While there are exceptions, most people make good money enforcing judgments – only by studying, working, and learning for years. (Ignore any web sites telling you this is a way to get rich quick or easily.)
The Judgment recovery business is an opportunity for hard working individuals to earn a good living enforcing or finding court money judgments. Like any business, success depends mostly on you, but partly on the economy, your location, and the ever-changing laws.
There are two ways to make money on judgments, the first way is to find (preferably enforceable) judgments leads. There are many ways to find and get judgment leads, see my other articles about judgment leads.
The second way to make money is the next step, which is to follow up on leads and successfully enforce the judgments you find. That is what this article is about.
The first part of getting and staying in this business is to get and keep getting education and training. There are many ways to find and get training, see my other articles about judgment training courses.
The second part it to have realistic exceptions, it takes a long time (especially in this economy) to make money enforcing judgments. Plan to start with lots of savings, or another job while you are learning and starting your judgment recovery business. Over time, you will get out of this business what you put into it.
The details and specific methods available to enforce judgments depend on the State and County the debtor’s assets are in. The basic method is always the same, you start by buying (take assignment) of the judgment from the Original Judgment Creditor (OJC).
You can buy judgments outright, or buy them on the (far more common) future payment basis, where you pay (an average of 50% of what you recover) to the OJCs after you recover money from the judgment debtor.
Then you find the assets of the debtor, and then either persuade them, annoy them, or shock and awe them, to get or take their assets. After enough assets are received or taken to satisfy the judgment, you file a Satisfaction of Judgment with the court. Then (if you did not buy the judgment outright) you pay (e.g. 50%) to the OJC.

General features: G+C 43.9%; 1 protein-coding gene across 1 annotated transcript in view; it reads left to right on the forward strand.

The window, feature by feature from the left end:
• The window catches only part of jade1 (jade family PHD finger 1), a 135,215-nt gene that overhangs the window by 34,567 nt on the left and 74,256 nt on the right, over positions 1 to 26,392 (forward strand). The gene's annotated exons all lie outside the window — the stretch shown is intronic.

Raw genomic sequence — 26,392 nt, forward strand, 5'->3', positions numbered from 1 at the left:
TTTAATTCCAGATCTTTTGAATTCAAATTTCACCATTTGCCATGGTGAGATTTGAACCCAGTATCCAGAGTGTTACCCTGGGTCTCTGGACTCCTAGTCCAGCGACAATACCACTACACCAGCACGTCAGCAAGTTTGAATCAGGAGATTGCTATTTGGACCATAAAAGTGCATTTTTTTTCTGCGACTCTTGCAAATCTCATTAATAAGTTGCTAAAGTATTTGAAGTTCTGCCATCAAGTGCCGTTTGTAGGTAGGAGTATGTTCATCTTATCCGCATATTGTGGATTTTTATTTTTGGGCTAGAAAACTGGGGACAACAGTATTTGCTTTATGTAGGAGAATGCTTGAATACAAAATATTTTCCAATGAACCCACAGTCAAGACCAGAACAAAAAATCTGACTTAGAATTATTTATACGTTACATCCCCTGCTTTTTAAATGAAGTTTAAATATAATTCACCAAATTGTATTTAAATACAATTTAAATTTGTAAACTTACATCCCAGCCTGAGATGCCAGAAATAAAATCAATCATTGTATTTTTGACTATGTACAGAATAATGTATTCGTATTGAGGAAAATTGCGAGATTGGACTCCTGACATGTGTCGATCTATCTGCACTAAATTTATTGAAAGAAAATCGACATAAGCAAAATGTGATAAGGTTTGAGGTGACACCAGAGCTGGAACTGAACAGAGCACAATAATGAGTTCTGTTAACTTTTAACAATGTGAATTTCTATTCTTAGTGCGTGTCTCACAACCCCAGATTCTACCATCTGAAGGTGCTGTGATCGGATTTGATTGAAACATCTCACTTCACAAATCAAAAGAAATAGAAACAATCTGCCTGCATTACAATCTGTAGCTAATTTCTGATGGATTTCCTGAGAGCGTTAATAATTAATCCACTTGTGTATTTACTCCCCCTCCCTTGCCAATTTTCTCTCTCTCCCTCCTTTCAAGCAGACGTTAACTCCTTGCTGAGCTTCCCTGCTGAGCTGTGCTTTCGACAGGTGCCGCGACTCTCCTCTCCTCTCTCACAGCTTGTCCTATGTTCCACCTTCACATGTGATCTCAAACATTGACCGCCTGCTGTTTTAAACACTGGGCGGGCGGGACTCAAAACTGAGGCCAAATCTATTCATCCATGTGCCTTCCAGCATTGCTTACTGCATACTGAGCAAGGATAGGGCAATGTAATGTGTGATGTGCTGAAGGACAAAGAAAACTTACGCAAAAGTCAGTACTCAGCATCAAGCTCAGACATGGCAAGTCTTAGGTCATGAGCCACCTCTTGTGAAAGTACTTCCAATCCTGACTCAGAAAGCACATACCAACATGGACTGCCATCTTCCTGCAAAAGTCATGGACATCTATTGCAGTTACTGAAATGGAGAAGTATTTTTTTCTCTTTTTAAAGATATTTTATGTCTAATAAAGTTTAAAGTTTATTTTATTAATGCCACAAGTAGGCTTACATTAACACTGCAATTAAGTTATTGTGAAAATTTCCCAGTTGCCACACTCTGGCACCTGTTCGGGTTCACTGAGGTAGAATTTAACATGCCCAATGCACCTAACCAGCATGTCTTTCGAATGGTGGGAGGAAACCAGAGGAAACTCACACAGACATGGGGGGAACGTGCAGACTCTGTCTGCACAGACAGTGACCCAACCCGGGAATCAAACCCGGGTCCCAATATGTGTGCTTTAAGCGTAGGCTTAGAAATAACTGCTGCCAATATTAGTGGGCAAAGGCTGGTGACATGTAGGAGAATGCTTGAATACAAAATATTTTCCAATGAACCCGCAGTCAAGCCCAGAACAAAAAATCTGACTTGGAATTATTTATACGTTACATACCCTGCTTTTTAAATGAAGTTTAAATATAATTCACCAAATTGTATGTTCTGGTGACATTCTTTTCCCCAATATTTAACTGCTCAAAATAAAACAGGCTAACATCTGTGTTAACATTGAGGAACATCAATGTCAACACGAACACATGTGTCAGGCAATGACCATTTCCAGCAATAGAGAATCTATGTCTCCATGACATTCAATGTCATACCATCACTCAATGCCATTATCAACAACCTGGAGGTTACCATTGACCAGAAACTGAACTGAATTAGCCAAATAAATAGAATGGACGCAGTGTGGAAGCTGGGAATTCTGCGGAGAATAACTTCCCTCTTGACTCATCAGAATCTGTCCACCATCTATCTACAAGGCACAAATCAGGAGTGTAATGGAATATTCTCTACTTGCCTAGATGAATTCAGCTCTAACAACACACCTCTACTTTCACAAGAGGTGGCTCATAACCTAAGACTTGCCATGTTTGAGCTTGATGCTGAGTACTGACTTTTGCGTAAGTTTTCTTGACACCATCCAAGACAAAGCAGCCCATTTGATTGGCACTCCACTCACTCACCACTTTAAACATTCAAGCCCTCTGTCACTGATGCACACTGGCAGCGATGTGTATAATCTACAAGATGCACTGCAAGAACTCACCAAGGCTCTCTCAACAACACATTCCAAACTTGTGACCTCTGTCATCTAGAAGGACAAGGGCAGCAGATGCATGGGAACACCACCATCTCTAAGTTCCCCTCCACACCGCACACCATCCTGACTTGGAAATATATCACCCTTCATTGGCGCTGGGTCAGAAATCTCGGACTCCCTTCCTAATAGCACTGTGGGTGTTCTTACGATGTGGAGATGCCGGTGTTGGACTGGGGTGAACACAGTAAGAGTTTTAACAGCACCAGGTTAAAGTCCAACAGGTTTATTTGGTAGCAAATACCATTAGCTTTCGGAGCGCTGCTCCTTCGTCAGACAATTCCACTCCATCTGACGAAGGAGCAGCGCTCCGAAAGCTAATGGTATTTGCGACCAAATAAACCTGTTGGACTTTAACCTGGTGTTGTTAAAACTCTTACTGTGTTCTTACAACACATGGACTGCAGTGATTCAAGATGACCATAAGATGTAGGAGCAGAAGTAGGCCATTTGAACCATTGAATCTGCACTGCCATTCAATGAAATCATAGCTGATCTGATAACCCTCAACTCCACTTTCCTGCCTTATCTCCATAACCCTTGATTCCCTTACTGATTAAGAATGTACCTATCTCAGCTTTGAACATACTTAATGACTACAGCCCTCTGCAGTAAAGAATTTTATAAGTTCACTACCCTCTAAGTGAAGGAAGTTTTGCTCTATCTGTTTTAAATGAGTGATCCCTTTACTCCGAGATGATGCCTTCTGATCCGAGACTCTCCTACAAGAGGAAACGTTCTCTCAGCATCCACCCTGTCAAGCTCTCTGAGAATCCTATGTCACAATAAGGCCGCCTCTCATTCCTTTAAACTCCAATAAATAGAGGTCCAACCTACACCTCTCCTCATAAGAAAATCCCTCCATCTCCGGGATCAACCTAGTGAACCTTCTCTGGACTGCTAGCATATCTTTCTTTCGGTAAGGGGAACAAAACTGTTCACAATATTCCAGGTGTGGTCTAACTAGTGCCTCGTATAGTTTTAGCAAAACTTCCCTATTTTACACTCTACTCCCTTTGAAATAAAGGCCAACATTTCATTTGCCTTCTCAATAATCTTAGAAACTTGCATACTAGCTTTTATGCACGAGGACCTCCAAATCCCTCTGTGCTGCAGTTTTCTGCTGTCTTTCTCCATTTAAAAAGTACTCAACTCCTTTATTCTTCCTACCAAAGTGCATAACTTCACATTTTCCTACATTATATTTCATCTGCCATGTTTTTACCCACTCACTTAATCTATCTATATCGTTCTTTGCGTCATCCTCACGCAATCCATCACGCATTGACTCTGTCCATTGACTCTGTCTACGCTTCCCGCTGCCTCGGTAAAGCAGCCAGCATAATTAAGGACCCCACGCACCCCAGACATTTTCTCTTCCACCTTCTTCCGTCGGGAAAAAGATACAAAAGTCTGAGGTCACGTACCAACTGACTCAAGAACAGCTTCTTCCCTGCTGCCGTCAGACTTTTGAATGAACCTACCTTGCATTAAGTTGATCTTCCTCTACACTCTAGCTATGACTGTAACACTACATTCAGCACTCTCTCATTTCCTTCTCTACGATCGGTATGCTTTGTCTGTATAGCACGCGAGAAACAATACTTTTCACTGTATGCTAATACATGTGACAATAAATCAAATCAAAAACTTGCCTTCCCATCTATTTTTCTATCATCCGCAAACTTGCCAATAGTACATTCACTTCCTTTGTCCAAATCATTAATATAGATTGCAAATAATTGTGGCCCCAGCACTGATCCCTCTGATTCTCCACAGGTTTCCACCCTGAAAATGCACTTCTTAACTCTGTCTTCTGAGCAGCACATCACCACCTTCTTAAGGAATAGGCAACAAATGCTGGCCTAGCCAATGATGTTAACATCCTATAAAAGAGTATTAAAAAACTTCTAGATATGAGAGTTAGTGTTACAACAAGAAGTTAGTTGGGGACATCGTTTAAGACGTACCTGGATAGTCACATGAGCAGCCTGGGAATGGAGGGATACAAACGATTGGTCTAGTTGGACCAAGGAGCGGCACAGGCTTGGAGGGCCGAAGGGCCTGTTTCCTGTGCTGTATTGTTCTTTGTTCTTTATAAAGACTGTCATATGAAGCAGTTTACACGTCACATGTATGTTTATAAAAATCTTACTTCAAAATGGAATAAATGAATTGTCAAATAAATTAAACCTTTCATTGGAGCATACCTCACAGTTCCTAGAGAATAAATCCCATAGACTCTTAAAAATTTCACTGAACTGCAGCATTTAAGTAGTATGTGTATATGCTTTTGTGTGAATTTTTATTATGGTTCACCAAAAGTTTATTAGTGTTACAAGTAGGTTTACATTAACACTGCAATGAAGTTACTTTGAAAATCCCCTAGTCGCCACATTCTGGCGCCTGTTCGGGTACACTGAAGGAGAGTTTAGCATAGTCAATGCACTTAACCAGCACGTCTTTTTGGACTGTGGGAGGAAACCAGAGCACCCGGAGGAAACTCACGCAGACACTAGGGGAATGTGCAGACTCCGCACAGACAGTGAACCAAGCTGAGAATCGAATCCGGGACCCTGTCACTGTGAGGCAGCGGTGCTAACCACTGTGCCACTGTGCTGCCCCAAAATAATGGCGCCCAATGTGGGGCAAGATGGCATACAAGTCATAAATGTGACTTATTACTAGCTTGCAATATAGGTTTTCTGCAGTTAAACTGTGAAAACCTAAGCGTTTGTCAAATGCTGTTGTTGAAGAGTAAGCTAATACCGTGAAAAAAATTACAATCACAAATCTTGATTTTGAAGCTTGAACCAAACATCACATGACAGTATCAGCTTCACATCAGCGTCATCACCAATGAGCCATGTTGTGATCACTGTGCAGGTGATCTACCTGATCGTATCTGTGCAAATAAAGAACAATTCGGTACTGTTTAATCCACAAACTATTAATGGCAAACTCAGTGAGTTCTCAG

If you are not a lawyer or a collection agency, the only way you can enforce someone else’s judgment is if you legally full take ownership (assignment) of the judgment, by having the original judgment creditor assign (having their signature notarized) the judgment to you, the Judgment Enforcer. This means you own it and in court or in any other legal context concerning the judgment, you can step “into the shoes” of the OJC.
One mistake nearly all judgment enforcers make is to take almost every judgment that comes their way. Over time all judgment enforcers learn to screen judgments carefully, and not take any where the judgment debtor has no assets, or the debtor is too far away. Experienced judgment enforcers refer enforceable judgments to other enforcers or judgment companies.
Once you have a judgment debtor with assets, and the right to seize those assets, you can start to do the things that can lead to assets. It is your job to find and take those assets. Some of the things you can do is look at the debtor’s credit reports, conduct investigations, bringing the debtor and people that owe your debtor money, back into court for extensive and repeated examinations, having the Sheriff seize property, putting liens on homes, garnishing wages, etc.
Compared to other businesses, judgment recovery is not an expensive business to start or keep running. You need a computer, a web site, email, a good judgment recovery course, a separate phone line. It can be from your home but you need a separate, secure work space to qualify for the database providers, with a locking file cabinet and a shredder. You need a fax machine or an internet fax solution.
The judgment recovery business is easy to start, and if you study, work, and repeat, you can make money. There are many training courses and resources on the web, some are free or very cheap.
Whatever you do, be sure to have a plan to exit the business. Never keep a judgment unless you plan to enforce it or return it one day.